Defensive line is considered possibly the deepest area in this year’s draft. As we inch closer to the draft, however, the cream is separating from the rest. Now it’s looking more and more like finding a surefire pass rusher late in the first round could prove unlikely.
One pass rusher who has been considered a possibility late in the first round is Florida’s Jachai Polite. That may not be the case anymore as NFL.com draft analyist Lance Zierlein detailed following a poor pro day showing by Polite.
Jachai Polite's 5.04 official 40 at pro day with slow 3-cone, poor broad jump and low bench press or going to likely drop him even more. Rare to get slower at the Pro Day than combine.— Lance Zierlein (@LanceZierlein) March 29, 2019
High risk bust. The numbers I have in front of me .... you really can't find "steals" with these numbers in NFL history at that position. They simply don't test that slow, unexplosive and unstrong. Unless there is something causing these numbers... not likely to be a "steal" https://t.co/5ezf4guNor— Lance Zierlein (@LanceZierlein) March 29, 2019
Draft guru Dane Brugler chimed in as well to express similar sentiment about Polite’s pro day numbers.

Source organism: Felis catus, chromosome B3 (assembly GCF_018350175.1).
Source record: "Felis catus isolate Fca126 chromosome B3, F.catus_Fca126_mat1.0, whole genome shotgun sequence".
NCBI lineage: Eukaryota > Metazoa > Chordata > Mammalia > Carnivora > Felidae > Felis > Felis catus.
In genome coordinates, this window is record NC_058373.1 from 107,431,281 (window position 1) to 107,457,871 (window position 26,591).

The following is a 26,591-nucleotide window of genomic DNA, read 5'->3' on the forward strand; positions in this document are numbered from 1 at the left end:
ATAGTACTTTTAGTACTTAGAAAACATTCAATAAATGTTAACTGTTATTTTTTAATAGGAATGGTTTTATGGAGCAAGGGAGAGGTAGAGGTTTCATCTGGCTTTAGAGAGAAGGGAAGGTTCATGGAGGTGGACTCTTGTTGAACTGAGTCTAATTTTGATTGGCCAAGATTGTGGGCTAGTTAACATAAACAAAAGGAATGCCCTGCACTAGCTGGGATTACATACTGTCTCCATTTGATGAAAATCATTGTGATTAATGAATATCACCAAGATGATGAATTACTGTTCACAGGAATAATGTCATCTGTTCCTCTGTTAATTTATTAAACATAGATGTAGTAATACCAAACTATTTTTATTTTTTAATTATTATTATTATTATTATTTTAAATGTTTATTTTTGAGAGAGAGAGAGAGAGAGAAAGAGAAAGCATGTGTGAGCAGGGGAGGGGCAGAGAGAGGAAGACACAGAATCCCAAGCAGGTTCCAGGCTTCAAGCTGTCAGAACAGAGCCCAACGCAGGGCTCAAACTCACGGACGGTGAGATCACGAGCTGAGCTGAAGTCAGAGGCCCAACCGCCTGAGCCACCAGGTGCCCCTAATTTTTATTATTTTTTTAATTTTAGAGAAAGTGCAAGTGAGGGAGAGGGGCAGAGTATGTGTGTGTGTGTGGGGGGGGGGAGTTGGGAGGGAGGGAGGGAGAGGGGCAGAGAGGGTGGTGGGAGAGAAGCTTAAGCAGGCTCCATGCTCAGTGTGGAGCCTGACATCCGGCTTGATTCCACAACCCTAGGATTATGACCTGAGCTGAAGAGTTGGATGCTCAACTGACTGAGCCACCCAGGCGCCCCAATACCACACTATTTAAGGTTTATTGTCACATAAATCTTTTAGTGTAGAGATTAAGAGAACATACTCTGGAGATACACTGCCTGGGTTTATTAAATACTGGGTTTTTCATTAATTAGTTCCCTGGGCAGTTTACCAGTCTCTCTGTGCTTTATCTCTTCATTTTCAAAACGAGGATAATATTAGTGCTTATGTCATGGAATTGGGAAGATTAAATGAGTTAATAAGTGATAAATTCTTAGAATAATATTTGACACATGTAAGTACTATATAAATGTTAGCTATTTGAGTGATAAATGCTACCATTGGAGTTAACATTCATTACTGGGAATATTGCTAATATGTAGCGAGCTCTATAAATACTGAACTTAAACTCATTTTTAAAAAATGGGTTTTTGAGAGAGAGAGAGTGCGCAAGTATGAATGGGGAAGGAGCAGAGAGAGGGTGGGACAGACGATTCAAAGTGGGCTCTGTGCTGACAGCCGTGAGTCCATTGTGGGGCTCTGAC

and 14 bench reps are the NFL average for a WR. https://t.co/nv8vhJmPN3— Lance Zierlein (@LanceZierlein) March 29, 2019
At one time, Polite and Florida State’s Brian Burns were both considered low first round edge rushers. But in the offseason process, Burns has climbed his way up draft boards and now looks like a mid-first round pick, while Polite has gone the opposite direction.
I just know this.... Brian Burns busted his tail to get ready in the process. Didn't pass on drills. Ran, jumped and worked out all at a new, heavier weight. Proved it wasn't a fake weight that would slow him down. Burns made it happen and answered the bell and the questions. https://t.co/i2eWdZlOTA— Lance Zierlein (@LanceZierlein) March 29, 2019
Many will say to just watch the tape. That measurements shouldn’t matter. But they do. As Zierlein alludes to here, prospects show their character and work ethic as much as anything in the draft process. Are you drafting a prospect who slacked off in the draft process and is trying to cruise on his most recent college tape? Or are you drafting a prospect who wants it and puts in the work to prove it?
Polite’s tape shows a player who exploded as a junior, putting up 11.0 sacks and 19.5 tackles for loss after just 4.0 sacks and 9.0 tackles for loss in his freshman and sophomore seasons combined.
Draft prospect analysis is an inexact science. And who knows, Polite may prove his pro day performance was meaningless with regard to the career he will have. But it’s not meaningless when NFL teams are considering whether to take a chance on you with one of their coveted picks.
For that reason it’s looking more and more like if the Raiders want to ensure they get a top flight pass rusher in this draft, they will have to either get one with their pick at 4th overall, or use their picks at 24 and 27 to move into the top half of the first round.